I am optimistic the recent announcement by the Malaysian government to expand the Iskandar corridor will help the growth of our economy (Malaysia doubles size of Johor's Iskandar corridor, Feb 23).
Singapore and Malaysia share many similarities.
Such proximity breeds familiarity and ease of integration when businesses expand overseas.
Both countries share similar legal infrastructure, too, and their cheaper labour supply could support the nascent technology-linked sectors, such as agritech and foodtech, in Singapore.
Agritech refers to the use of technology to improve efficiency and yield, such as biotechnology, novel farm management and supply chain systems, while foodtech involves innovation higher up the supply chain.
Our agricultural technology companies such as Sustenir, Trendlines, VertiVegies and SmartAHC, could receive a huge boost as they apply the technologies on the land available in Iskandar corridor.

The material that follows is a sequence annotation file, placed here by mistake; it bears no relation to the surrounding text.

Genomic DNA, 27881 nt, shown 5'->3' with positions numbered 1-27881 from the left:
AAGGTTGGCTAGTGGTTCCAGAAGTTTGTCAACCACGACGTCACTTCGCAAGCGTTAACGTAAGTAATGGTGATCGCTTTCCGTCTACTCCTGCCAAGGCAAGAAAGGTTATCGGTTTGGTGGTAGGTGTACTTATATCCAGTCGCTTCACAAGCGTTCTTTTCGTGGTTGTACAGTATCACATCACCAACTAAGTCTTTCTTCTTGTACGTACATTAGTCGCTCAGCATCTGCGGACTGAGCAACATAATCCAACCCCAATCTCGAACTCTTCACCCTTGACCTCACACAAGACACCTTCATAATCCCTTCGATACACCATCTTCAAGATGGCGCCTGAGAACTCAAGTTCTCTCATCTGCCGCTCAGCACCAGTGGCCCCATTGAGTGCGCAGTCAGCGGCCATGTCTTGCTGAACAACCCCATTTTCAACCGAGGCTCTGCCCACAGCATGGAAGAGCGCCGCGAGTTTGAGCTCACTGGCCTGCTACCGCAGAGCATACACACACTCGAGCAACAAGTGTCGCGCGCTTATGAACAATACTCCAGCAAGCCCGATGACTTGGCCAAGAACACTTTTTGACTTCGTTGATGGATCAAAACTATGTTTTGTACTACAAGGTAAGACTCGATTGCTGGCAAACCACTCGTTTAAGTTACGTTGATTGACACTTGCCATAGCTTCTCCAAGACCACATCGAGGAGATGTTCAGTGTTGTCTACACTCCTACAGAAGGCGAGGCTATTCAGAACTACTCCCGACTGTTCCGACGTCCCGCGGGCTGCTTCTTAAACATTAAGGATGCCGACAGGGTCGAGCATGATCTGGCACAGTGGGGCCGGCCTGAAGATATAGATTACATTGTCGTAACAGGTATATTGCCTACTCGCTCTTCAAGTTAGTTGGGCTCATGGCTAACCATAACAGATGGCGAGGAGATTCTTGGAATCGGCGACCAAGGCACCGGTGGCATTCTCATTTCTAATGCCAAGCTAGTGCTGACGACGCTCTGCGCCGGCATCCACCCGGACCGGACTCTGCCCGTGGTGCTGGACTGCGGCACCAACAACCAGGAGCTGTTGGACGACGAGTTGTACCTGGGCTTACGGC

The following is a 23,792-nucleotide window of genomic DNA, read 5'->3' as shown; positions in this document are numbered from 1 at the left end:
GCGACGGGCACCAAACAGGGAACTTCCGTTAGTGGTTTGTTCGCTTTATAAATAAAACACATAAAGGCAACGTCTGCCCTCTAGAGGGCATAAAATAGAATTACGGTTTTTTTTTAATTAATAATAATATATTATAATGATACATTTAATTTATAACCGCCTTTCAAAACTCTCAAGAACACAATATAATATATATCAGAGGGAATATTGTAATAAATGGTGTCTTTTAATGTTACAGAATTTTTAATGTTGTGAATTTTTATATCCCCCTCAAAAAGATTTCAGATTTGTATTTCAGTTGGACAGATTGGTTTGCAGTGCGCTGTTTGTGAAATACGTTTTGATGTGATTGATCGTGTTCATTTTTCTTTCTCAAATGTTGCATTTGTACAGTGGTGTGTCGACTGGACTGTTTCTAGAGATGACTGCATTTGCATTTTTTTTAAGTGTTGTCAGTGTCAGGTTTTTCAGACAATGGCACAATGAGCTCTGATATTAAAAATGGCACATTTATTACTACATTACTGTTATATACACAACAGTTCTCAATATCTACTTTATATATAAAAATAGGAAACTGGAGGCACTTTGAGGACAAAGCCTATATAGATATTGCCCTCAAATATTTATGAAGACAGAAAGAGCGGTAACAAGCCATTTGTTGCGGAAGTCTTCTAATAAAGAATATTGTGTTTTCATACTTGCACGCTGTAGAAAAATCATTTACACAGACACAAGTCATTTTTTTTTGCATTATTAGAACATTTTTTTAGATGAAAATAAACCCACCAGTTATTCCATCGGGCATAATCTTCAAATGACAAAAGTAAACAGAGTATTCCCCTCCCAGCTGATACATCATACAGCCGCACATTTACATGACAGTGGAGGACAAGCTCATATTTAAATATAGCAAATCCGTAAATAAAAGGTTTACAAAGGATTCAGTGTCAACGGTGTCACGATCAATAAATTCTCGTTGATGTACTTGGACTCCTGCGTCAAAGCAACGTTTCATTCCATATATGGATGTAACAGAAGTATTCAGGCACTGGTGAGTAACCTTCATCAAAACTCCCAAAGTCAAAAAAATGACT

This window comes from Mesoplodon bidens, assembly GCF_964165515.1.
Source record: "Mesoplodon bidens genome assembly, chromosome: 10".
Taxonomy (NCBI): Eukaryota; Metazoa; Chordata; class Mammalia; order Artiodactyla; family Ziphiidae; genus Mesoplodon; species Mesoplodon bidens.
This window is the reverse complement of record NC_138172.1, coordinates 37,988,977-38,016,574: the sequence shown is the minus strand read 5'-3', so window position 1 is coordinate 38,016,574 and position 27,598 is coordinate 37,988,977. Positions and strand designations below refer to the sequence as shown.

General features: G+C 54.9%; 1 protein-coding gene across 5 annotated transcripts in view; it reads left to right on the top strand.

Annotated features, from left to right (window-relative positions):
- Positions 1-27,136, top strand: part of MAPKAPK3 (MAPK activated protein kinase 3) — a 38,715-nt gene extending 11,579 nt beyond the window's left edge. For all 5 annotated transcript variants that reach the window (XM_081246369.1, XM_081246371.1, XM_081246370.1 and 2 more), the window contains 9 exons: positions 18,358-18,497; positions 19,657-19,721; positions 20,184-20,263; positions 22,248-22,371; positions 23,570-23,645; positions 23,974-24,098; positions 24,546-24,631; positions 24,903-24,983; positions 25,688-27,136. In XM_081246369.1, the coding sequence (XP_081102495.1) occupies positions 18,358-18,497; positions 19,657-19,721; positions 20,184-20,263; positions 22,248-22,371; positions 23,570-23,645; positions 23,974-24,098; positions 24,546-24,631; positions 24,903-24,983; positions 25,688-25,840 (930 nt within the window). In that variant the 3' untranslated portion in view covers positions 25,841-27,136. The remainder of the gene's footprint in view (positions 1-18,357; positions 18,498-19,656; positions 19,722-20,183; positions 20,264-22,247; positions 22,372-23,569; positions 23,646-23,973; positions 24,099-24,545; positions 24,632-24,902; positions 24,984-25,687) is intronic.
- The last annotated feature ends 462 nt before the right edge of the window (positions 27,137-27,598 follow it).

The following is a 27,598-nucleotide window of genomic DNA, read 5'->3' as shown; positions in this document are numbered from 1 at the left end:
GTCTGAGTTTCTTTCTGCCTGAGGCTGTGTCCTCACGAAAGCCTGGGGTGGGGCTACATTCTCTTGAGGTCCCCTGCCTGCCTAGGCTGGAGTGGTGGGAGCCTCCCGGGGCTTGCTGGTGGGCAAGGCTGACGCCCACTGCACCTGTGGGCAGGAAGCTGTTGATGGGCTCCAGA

According to business consulting firm Frost and Sullivan, global smart agriculture revenue will hit US$9 billion (S$12 billion) next year.
With this development, venture funds or technology accelerators such as ID Capital, The Yield Lab, AgFunder and Temasek Life Sciences Accelerator could increase their investment in indoor farming, or a listed company such as Oceanus could increase its capital in aquaculture research.
Working with the Iskandar corridor and with technology could effectively help us overcome our arable land scarcity, and we could produce much more food at a location that is just a two-hour drive from Singapore.
It would also allow us to diversify our reliance on traditional food sources.
Singapore is home to a small community of farmers presently. With affordable land leases from the Iskandar corridor and tech-savvy local companies and entrepreneurs, our country stands a chance to be a global leader in the agritech and foodtech space.
Edward Tay Wee Meng